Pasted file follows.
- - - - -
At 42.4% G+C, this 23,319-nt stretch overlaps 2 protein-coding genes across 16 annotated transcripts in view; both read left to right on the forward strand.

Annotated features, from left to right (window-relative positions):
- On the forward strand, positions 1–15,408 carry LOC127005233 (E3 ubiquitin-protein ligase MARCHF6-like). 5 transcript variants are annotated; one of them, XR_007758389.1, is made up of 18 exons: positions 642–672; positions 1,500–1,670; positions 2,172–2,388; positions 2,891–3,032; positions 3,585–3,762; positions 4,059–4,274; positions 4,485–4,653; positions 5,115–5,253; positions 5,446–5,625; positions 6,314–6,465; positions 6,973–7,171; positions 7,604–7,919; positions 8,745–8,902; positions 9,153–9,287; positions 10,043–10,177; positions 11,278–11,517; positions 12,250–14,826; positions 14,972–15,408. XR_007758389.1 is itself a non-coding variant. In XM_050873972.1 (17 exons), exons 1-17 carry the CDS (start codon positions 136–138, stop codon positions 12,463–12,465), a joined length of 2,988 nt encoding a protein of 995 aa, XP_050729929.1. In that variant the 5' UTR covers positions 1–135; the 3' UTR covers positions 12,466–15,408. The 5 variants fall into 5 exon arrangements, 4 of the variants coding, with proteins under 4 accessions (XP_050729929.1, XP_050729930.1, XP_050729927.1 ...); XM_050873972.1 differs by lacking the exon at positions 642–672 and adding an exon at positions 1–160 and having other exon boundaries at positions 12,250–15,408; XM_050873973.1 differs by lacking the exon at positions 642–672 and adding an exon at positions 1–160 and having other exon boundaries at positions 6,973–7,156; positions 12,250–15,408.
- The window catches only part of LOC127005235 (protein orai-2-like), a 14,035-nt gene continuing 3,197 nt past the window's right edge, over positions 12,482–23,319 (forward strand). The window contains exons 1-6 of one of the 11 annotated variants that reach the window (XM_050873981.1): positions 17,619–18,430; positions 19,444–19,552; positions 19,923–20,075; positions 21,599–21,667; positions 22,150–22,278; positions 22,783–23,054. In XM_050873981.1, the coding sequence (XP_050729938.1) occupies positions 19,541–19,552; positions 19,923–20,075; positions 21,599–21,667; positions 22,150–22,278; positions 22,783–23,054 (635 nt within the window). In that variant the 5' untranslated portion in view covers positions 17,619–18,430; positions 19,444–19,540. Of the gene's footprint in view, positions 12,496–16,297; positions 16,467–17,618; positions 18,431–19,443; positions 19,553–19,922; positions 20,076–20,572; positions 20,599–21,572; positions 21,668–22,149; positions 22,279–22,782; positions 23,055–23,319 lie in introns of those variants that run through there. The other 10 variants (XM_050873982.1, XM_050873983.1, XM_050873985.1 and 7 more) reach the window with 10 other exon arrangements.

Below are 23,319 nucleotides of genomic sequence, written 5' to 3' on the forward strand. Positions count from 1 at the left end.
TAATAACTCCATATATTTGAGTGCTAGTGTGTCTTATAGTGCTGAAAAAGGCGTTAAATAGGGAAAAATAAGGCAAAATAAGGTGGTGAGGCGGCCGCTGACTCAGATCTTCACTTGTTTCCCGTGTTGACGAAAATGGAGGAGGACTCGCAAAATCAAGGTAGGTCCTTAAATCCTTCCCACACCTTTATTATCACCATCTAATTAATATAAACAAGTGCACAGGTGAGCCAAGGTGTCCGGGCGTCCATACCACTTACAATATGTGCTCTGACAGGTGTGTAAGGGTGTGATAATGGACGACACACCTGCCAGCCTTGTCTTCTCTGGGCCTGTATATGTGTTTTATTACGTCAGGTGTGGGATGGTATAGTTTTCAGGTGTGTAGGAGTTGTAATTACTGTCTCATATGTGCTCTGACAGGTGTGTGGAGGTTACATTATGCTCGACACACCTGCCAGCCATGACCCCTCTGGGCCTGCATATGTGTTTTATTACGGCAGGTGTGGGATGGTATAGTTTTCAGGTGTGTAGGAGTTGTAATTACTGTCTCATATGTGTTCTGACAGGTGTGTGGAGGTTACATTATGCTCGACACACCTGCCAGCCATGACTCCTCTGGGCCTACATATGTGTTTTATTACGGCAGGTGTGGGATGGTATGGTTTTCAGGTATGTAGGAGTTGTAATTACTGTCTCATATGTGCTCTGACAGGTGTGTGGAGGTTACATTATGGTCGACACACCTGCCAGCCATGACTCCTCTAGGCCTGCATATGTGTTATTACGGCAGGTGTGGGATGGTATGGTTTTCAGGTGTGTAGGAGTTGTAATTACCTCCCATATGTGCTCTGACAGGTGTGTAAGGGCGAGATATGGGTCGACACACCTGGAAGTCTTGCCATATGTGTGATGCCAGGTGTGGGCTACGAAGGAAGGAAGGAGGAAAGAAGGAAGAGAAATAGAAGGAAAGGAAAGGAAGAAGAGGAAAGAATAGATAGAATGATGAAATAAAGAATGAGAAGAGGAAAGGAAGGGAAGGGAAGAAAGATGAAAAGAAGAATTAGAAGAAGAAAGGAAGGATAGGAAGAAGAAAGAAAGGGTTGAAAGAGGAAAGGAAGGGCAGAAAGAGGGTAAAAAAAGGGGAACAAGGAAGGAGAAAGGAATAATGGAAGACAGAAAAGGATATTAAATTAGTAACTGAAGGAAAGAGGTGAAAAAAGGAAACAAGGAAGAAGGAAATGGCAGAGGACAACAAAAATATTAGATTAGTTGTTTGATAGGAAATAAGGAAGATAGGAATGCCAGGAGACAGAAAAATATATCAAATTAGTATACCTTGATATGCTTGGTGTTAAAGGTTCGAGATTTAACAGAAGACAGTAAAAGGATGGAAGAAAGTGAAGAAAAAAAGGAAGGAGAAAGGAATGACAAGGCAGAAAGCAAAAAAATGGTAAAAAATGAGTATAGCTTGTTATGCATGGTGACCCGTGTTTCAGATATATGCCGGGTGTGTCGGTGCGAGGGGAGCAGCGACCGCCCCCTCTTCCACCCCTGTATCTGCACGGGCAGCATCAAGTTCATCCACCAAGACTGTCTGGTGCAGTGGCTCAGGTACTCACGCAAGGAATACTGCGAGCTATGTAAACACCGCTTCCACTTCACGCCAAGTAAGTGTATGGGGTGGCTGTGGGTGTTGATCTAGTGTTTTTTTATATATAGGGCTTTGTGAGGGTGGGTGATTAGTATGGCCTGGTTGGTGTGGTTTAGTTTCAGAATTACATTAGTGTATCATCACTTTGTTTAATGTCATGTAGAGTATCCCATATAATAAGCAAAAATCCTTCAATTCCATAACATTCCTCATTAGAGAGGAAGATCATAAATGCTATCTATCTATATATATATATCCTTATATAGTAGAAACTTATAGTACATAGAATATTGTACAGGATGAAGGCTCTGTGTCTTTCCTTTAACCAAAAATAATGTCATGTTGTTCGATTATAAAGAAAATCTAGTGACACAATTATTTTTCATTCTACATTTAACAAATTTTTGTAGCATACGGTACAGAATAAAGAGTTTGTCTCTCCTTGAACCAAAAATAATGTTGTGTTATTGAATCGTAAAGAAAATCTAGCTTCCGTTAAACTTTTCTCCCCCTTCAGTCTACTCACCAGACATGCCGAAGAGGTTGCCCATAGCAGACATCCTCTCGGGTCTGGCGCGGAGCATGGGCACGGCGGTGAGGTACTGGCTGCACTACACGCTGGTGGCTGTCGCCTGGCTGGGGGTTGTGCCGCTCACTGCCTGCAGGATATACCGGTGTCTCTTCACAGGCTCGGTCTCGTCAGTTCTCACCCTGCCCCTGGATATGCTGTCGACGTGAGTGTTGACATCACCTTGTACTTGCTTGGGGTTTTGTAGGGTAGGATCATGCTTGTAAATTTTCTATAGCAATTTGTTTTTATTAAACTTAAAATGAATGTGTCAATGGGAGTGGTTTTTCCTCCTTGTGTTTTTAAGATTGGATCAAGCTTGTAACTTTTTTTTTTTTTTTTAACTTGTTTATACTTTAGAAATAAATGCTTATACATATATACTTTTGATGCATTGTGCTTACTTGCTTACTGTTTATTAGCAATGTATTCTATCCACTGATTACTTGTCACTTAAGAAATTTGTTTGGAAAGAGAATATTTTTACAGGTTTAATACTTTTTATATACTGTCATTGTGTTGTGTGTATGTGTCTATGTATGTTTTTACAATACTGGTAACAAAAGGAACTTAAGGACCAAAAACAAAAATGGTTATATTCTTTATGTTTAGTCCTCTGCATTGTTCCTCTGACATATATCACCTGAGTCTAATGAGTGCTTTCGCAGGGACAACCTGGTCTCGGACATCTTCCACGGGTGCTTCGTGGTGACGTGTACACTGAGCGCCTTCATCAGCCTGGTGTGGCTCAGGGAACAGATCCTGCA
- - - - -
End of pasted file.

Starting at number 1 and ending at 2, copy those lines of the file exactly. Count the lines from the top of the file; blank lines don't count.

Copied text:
At 42.4% G+C, this 23,319-nt stretch overlaps 2 protein-coding genes across 16 annotated transcripts in view; both read left to right on the forward strand.

Annotated features, from left to right (window-relative positions):